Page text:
FIX: How to Stop Interactive Services Detection Popups

In a Windows environment, applications are supposed to present the user with a dialogue and popups, etc. so that the user can interact with the computer. When a service running in the background of the operating system tries to do the same, Windows throw an Interactive Services Detection dialog box. The dialog box may appear after every 5 minute, sometimes disappearing before you can even read what it says. It can get pretty annoying and may give you a brief pause from whatever you were working on breaking the tempo causing a lot of disturbance.

You can either disable this service or you can try to fix the issue by getting to the root of the problem and eliminating it.

The Workaround: Turning Interactive Services Detection Off

If the pop up appears and disappears too quickly for you to do anything, this maybe it’s only fix. This method is the same for Windows Vista, 7, 8 and 10.

Press Windows key + R. In the Run window type services.msc and press Enter. Click Yes if a UAC warning appears.


A window with a list of services will appear. Search for Interactive Services Detection under the Name column. Once you find it, double click on it. Interactive Services Detection properties window will appear. Next to “Startup type:” select Disabled from the drop down menu. Click OK.

interactive services detection-1

To do it through Command Prompt, Hold Windows Key, type cmd. Right click on cmd and click on Run as Administrator. Click Yes on the UAC warning message.


In the black window, type the following code and press Enter.

REG add "HKLM\SYSTEM\CurrentControlSet\services\UI0Detect" /v Start /t REG_DWORD /d 4 /f

interactive services detection-2

Restart your computer and test.

Solution 1: Uninstall the Software Triggering The Interactive Services Detection

If you have recently installed an application and started getting this error, probably it is the one conflicting with the services.

Hold Windows key + and Press R. Type appwiz.cpl in the run window and press Enter.


In the list of programs, right click on the program you recently installed and click Uninstall. Now follow the on-screen instruction to uninstall it. Restart your PC. If this has fixed the problem, then the program was what causing this error. Try reinstalling your program or getting an updated version of it.

To see the exact program causing this issue, When the Interactive Services Detection dialog appears, click the “Show Program Details” button. If the path under “Program path:” is that of a software you have installed, try uninstalling it. If the path is C:\Windows\System32\spoolsv.exe then it’s the spooler service causing the issue. If you recently added a printer, remove it, and reinstall.

If there is some other program, tell us in the comments section and we will find a fix for that specific program after you have tried all the solutions below.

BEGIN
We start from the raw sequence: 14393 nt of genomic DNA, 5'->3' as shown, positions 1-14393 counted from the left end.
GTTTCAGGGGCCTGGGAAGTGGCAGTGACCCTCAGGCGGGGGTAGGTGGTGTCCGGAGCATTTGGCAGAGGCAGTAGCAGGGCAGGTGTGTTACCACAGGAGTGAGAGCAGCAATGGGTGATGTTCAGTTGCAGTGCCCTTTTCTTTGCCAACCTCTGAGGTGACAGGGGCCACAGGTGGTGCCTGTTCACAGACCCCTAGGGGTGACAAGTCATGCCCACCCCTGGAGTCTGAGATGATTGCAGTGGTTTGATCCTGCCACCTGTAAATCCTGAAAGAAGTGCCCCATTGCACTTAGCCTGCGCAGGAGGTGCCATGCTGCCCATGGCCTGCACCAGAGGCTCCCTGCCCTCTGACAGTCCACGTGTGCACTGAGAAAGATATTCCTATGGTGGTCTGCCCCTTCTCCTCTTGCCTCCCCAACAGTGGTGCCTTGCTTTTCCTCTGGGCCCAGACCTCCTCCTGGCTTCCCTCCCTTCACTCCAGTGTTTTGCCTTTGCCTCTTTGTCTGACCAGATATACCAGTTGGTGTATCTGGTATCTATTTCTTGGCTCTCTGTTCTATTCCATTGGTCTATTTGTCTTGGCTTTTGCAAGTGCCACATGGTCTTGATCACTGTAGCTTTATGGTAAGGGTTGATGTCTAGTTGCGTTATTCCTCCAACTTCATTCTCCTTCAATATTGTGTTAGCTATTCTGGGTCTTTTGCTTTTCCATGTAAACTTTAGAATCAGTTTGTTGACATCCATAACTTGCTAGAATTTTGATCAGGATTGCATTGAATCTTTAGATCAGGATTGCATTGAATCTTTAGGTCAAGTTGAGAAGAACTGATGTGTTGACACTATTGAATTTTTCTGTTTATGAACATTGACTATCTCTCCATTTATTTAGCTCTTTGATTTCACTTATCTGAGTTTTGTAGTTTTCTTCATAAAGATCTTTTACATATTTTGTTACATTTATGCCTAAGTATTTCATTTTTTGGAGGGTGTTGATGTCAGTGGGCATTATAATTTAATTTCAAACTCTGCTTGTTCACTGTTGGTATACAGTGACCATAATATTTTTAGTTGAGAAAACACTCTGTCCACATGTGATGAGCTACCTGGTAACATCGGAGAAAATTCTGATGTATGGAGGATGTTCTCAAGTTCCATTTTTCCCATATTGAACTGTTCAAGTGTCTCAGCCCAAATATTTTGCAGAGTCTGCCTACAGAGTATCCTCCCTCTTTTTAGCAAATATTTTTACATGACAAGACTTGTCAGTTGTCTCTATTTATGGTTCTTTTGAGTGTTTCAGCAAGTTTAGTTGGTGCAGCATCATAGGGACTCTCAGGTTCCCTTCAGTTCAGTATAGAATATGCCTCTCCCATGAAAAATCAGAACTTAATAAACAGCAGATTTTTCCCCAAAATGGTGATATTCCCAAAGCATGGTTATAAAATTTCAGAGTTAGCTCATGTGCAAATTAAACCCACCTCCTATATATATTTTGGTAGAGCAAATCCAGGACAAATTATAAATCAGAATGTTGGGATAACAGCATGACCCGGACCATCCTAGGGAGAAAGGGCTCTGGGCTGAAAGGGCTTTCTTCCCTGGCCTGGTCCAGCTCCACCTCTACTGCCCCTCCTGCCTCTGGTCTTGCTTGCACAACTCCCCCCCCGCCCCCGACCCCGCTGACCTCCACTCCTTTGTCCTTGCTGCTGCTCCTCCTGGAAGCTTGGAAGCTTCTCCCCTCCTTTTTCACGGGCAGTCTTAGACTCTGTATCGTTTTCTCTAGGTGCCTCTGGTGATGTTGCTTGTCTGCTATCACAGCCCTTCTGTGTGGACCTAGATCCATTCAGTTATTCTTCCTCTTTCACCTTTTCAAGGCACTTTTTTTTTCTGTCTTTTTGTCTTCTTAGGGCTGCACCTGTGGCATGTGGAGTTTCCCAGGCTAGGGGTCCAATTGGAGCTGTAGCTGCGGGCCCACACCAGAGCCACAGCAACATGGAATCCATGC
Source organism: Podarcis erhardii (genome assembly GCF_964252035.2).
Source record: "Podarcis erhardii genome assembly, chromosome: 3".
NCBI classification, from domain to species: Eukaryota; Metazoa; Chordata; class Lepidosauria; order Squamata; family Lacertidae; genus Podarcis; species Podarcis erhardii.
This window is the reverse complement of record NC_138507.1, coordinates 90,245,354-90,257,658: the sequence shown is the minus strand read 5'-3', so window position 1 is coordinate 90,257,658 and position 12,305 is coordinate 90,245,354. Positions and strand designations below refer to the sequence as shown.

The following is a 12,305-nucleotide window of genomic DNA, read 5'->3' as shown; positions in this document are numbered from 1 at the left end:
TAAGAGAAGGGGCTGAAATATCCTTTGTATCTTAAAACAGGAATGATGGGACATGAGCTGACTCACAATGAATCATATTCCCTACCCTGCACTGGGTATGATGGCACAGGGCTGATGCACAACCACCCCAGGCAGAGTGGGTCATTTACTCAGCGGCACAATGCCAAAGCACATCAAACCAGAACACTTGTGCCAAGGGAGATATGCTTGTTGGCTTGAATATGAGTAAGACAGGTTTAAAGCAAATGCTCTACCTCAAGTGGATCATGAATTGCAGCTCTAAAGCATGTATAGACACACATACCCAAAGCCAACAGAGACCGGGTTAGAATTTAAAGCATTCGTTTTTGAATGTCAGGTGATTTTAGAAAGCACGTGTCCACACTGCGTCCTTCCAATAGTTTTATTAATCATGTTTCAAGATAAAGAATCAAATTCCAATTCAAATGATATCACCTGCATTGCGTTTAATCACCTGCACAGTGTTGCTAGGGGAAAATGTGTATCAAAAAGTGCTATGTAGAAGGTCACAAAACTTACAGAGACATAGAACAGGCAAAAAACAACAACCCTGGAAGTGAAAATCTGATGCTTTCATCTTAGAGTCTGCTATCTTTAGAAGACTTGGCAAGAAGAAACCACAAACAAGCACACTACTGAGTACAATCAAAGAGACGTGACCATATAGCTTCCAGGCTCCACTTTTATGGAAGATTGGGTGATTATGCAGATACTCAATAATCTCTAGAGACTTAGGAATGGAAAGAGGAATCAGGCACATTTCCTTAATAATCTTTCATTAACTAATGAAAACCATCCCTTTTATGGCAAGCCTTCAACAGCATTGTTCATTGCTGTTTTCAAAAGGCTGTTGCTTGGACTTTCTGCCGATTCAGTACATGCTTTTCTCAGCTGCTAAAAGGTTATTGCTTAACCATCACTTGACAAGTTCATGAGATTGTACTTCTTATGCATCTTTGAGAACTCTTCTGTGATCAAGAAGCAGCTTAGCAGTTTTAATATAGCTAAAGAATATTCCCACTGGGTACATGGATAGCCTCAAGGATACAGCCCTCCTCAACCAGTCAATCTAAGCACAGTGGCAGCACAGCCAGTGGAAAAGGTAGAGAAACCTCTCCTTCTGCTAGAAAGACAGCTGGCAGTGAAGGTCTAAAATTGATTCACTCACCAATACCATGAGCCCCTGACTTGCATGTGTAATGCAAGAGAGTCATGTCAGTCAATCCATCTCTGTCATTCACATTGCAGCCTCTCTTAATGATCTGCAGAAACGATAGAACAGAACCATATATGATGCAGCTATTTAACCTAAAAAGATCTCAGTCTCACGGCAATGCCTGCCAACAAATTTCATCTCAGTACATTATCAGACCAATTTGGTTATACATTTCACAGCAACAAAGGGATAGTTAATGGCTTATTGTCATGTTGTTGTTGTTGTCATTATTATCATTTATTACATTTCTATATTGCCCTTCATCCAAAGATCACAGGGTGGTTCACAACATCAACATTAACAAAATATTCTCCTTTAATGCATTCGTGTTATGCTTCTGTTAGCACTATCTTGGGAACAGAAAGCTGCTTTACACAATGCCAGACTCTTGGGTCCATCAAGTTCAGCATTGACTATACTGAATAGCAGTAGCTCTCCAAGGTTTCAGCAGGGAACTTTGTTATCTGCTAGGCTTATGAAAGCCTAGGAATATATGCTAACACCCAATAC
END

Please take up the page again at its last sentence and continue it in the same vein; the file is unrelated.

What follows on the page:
Solution 2: Restore Previous System Settings

If a windows update or any change in the system settings has triggered this issue, we can restore the system settings to a previous date when there was no issue. For this solution to work, you must have System Restore point previously created.

Close and save all your applications. Hold the Windows Key and Press R. In the Run dialog, type rstrui.exe – And Click OK. 


Now check if the Restore Point created has a date prior to when the issue started, if this restore point is available, then click on it once to highlight it and choose Next/Finish. You can also place a check on “Show More Restore Points” to view more points. The point is to restore the system to a time when the system was working fine. Restoring, does not delete your data or affects your files/folders. It only affects the programs and updates.

Solution 3: Run System File Checker Scan

System File Checker Scan is used to check the integrity if all the crucial system files that are required by Windows to run smoothly. Power on your system, and tap F8 repeatedly (Windows Vista / 7) until you see get to Advanced Troubleshooting Screen.

Choose Safe Mode and Hit Enter.


For Windows 8 see steps here and for Windows 10 here.

Once logged into safe mode, Hold Windows Key + R, and in the run dialog, type the following command:


Delete the folders PendingDeletes and PendingRenames folders if they exist. Click the start button, type cmd, in the search results, right click on cmd and click Run as administrator. Click yes if the UAC warning appears.

In the black type the below given command and press Enter.

sfc /scannow

Let it scan for corrupted or missing system files on your operating system and let the process get finished at 100%.

If the process completes successfully, you’ll get one of the following messages “Windows Resource Protection did not find any integrity violations” or “Windows Resource Protection found corrupt files and successfully repaired them”. If it says that it could not repair them, then execute the following command.

Dism /Online /Cleanup-Image /RestoreHealth

Restart your PC and TEST.


Kevin Arrows

Kevin Arrows is a highly experienced and knowledgeable technology specialist with over a decade of industry experience. He holds a Microsoft Certified Technology Specialist (MCTS) certification and has a deep passion for staying up-to-date on the latest tech developments. Kevin has written extensively on a wide range of tech-related topics, showcasing his expertise and knowledge in areas such as software development, cybersecurity, and cloud computing. His contributions to the tech field have been widely recognized and respected by his peers, and he is highly regarded for his ability to explain complex technical concepts in a clear and concise manner.
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Expert Tip

FIX: How to Stop Interactive Services Detection Popups

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